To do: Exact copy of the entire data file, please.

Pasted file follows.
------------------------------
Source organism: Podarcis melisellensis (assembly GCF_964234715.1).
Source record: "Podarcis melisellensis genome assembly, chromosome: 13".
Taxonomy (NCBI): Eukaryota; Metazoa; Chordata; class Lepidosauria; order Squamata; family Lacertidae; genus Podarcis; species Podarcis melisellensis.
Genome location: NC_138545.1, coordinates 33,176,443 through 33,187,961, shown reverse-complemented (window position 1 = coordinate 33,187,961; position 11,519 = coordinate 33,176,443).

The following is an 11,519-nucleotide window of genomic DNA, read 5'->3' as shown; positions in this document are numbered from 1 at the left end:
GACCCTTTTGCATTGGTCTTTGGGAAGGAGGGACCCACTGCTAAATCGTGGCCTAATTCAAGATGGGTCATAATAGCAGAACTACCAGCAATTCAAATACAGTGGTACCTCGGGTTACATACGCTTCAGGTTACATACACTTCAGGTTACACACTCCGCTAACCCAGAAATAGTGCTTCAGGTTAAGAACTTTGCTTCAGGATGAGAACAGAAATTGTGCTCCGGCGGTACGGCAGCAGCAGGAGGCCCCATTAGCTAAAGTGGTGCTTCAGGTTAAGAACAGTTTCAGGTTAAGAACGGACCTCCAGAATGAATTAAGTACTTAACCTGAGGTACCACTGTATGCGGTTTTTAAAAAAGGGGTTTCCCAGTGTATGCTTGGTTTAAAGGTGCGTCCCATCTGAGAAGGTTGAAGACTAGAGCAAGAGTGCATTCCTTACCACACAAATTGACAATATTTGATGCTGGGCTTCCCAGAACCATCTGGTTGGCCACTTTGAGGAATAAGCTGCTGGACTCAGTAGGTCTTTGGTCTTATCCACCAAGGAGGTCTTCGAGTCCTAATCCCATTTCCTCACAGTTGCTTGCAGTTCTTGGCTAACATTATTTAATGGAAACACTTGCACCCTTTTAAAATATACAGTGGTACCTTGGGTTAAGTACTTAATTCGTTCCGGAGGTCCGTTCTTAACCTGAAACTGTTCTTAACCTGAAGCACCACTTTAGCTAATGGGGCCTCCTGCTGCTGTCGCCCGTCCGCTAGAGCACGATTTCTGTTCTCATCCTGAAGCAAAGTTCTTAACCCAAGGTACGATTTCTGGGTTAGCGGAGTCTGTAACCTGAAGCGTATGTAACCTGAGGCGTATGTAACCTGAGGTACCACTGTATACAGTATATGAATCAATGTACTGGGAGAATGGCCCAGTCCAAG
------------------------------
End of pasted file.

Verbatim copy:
Source organism: Podarcis melisellensis (assembly GCF_964234715.1).
Source record: "Podarcis melisellensis genome assembly, chromosome: 13".
Taxonomy (NCBI): Eukaryota; Metazoa; Chordata; class Lepidosauria; order Squamata; family Lacertidae; genus Podarcis; species Podarcis melisellensis.
Genome location: NC_138545.1, coordinates 33,176,443 through 33,187,961, shown reverse-complemented (window position 1 = coordinate 33,187,961; position 11,519 = coordinate 33,176,443).

The following is an 11,519-nucleotide window of genomic DNA, read 5'->3' as shown; positions in this document are numbered from 1 at the left end:
GACCCTTTTGCATTGGTCTTTGGGAAGGAGGGACCCACTGCTAAATCGTGGCCTAATTCAAGATGGGTCATAATAGCAGAACTACCAGCAATTCAAATACAGTGGTACCTCGGGTTACATACGCTTCAGGTTACATACACTTCAGGTTACACACTCCGCTAACCCAGAAATAGTGCTTCAGGTTAAGAACTTTGCTTCAGGATGAGAACAGAAATTGTGCTCCGGCGGTACGGCAGCAGCAGGAGGCCCCATTAGCTAAAGTGGTGCTTCAGGTTAAGAACAGTTTCAGGTTAAGAACGGACCTCCAGAATGAATTAAGTACTTAACCTGAGGTACCACTGTATGCGGTTTTTAAAAAAGGGGTTTCCCAGTGTATGCTTGGTTTAAAGGTGCGTCCCATCTGAGAAGGTTGAAGACTAGAGCAAGAGTGCATTCCTTACCACACAAATTGACAATATTTGATGCTGGGCTTCCCAGAACCATCTGGTTGGCCACTTTGAGGAATAAGCTGCTGGACTCAGTAGGTCTTTGGTCTTATCCACCAAGGAGGTCTTCGAGTCCTAATCCCATTTCCTCACAGTTGCTTGCAGTTCTTGGCTAACATTATTTAATGGAAACACTTGCACCCTTTTAAAATATACAGTGGTACCTTGGGTTAAGTACTTAATTCGTTCCGGAGGTCCGTTCTTAACCTGAAACTGTTCTTAACCTGAAGCACCACTTTAGCTAATGGGGCCTCCTGCTGCTGTCGCCCGTCCGCTAGAGCACGATTTCTGTTCTCATCCTGAAGCAAAGTTCTTAACCCAAGGTACGATTTCTGGGTTAGCGGAGTCTGTAACCTGAAGCGTATGTAACCTGAGGCGTATGTAACCTGAGGTACCACTGTATACAGTATATGAATCAATGTACTGGGAGAATGGCCCAGTCCAAG